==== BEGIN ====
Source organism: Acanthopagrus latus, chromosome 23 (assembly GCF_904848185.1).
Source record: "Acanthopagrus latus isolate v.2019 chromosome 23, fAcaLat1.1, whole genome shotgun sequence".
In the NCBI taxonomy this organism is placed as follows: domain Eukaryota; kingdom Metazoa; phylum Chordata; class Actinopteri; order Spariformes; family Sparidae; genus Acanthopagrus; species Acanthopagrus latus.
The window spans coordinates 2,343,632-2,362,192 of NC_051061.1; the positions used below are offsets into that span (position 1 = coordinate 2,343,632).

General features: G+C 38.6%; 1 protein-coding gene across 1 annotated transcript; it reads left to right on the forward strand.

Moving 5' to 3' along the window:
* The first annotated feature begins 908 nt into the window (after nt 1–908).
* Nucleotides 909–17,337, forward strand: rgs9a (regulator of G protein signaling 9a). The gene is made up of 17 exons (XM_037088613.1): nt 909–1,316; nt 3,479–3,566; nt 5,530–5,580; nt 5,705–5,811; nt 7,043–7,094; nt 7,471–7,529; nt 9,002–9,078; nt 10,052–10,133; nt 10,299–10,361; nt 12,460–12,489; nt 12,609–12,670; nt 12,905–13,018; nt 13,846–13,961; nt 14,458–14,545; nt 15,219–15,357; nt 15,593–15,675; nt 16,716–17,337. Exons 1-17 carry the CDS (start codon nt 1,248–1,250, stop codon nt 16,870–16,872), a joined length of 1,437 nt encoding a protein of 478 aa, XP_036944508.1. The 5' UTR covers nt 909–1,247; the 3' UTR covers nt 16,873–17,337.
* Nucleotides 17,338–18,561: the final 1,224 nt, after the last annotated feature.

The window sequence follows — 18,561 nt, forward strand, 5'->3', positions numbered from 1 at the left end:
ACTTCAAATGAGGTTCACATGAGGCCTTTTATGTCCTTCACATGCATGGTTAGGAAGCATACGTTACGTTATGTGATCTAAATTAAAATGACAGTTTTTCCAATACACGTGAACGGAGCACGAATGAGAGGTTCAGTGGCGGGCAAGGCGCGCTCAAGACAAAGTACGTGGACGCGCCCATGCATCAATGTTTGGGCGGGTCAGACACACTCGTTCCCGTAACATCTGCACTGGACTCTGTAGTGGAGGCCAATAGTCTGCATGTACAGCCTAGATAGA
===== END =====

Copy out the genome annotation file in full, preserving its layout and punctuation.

Source organism: Acanthopagrus latus, chromosome 23 (assembly GCF_904848185.1).
Source record: "Acanthopagrus latus isolate v.2019 chromosome 23, fAcaLat1.1, whole genome shotgun sequence".
In the NCBI taxonomy this organism is placed as follows: domain Eukaryota; kingdom Metazoa; phylum Chordata; class Actinopteri; order Spariformes; family Sparidae; genus Acanthopagrus; species Acanthopagrus latus.
The window spans coordinates 2,343,632-2,362,192 of NC_051061.1; the positions used below are offsets into that span (position 1 = coordinate 2,343,632).

General features: G+C 38.6%; 1 protein-coding gene across 1 annotated transcript; it reads left to right on the forward strand.

Moving 5' to 3' along the window:
* The first annotated feature begins 908 nt into the window (after nt 1–908).
* Nucleotides 909–17,337, forward strand: rgs9a (regulator of G protein signaling 9a). The gene is made up of 17 exons (XM_037088613.1): nt 909–1,316; nt 3,479–3,566; nt 5,530–5,580; nt 5,705–5,811; nt 7,043–7,094; nt 7,471–7,529; nt 9,002–9,078; nt 10,052–10,133; nt 10,299–10,361; nt 12,460–12,489; nt 12,609–12,670; nt 12,905–13,018; nt 13,846–13,961; nt 14,458–14,545; nt 15,219–15,357; nt 15,593–15,675; nt 16,716–17,337. Exons 1-17 carry the CDS (start codon nt 1,248–1,250, stop codon nt 16,870–16,872), a joined length of 1,437 nt encoding a protein of 478 aa, XP_036944508.1. The 5' UTR covers nt 909–1,247; the 3' UTR covers nt 16,873–17,337.
* Nucleotides 17,338–18,561: the final 1,224 nt, after the last annotated feature.

The window sequence follows — 18,561 nt, forward strand, 5'->3', positions numbered from 1 at the left end:
ACTTCAAATGAGGTTCACATGAGGCCTTTTATGTCCTTCACATGCATGGTTAGGAAGCATACGTTACGTTATGTGATCTAAATTAAAATGACAGTTTTTCCAATACACGTGAACGGAGCACGAATGAGAGGTTCAGTGGCGGGCAAGGCGCGCTCAAGACAAAGTACGTGGACGCGCCCATGCATCAATGTTTGGGCGGGTCAGACACACTCGTTCCCGTAACATCTGCACTGGACTCTGTAGTGGAGGCCAATAGTCTGCATGTACAGCCTAGATAGA